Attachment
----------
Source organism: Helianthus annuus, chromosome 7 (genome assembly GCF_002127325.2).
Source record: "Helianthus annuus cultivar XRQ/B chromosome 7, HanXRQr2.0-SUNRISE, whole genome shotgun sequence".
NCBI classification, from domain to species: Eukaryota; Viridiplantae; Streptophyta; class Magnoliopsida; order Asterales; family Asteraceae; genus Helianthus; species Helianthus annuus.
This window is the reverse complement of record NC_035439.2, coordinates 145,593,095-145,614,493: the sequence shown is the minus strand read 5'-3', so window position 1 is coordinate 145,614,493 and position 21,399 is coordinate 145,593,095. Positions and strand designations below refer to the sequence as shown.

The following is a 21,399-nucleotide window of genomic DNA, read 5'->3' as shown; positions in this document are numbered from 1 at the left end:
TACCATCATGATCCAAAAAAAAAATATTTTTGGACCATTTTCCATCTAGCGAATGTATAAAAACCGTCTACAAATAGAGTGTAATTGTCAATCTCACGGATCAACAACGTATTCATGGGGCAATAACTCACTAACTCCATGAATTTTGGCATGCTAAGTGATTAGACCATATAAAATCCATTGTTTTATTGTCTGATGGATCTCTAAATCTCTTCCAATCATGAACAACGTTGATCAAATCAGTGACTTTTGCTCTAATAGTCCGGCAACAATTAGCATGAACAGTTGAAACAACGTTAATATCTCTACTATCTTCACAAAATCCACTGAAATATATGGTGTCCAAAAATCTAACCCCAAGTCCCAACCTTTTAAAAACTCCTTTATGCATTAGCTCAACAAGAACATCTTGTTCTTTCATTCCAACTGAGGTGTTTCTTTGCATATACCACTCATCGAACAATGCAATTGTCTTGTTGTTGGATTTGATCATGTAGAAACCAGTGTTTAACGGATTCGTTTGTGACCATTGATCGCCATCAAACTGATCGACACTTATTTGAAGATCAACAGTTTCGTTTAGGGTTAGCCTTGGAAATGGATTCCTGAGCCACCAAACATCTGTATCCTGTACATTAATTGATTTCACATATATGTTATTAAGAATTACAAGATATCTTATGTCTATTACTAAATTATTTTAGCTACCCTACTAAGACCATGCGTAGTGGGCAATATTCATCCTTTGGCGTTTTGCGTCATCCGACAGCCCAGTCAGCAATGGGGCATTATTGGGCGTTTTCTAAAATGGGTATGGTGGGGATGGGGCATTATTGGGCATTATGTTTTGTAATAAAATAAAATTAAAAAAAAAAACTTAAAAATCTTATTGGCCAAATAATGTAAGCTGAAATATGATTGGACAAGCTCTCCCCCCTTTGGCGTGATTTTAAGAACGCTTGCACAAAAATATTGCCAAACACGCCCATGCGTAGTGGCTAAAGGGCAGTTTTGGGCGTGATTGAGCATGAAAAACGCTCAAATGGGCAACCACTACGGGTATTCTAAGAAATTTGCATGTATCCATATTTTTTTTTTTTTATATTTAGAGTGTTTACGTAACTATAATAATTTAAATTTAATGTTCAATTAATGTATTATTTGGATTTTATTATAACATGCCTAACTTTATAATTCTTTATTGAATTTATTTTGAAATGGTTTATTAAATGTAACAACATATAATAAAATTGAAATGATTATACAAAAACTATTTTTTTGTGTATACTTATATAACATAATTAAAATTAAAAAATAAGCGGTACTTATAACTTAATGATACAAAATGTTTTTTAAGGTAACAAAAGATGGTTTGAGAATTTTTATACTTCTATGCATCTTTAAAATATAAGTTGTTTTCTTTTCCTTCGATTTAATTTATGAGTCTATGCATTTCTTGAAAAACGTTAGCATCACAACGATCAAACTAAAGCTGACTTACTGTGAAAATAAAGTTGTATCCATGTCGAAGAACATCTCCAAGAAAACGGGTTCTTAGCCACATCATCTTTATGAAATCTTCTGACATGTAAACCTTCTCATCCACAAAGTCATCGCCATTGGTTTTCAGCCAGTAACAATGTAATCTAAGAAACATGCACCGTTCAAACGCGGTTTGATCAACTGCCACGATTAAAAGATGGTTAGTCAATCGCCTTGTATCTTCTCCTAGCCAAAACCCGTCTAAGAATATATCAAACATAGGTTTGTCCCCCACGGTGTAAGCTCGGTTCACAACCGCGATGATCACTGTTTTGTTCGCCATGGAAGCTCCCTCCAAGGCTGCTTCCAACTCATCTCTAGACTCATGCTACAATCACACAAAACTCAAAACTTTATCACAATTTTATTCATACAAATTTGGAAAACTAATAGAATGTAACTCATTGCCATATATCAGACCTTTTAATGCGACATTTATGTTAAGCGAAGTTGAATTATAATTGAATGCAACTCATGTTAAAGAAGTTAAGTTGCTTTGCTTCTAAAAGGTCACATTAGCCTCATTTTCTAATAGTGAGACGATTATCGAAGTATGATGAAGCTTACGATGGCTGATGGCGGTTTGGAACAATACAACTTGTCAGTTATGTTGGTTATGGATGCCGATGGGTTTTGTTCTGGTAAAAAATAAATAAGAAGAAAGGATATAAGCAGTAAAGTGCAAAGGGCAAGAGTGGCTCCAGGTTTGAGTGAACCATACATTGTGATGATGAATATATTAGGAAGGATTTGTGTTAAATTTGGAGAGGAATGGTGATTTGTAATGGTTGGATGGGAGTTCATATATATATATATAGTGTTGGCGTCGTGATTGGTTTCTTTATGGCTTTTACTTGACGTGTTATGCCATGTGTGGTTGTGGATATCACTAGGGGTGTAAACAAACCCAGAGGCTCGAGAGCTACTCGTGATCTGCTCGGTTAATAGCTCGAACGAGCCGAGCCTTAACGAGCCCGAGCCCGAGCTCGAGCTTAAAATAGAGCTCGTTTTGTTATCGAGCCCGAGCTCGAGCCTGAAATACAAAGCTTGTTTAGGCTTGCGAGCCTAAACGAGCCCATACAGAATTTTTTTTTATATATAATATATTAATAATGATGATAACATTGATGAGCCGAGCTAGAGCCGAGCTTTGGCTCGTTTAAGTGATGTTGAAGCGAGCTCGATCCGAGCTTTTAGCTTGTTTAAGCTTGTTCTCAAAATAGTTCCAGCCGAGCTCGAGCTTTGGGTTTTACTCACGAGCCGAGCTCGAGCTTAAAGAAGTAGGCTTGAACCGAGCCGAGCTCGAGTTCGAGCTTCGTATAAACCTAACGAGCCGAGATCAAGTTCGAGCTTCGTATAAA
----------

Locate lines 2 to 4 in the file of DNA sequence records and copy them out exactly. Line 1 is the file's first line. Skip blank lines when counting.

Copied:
Source record: "Helianthus annuus cultivar XRQ/B chromosome 7, HanXRQr2.0-SUNRISE, whole genome shotgun sequence".
NCBI classification, from domain to species: Eukaryota; Viridiplantae; Streptophyta; class Magnoliopsida; order Asterales; family Asteraceae; genus Helianthus; species Helianthus annuus.
This window is the reverse complement of record NC_035439.2, coordinates 145,593,095-145,614,493: the sequence shown is the minus strand read 5'-3', so window position 1 is coordinate 145,614,493 and position 21,399 is coordinate 145,593,095. Positions and strand designations below refer to the sequence as shown.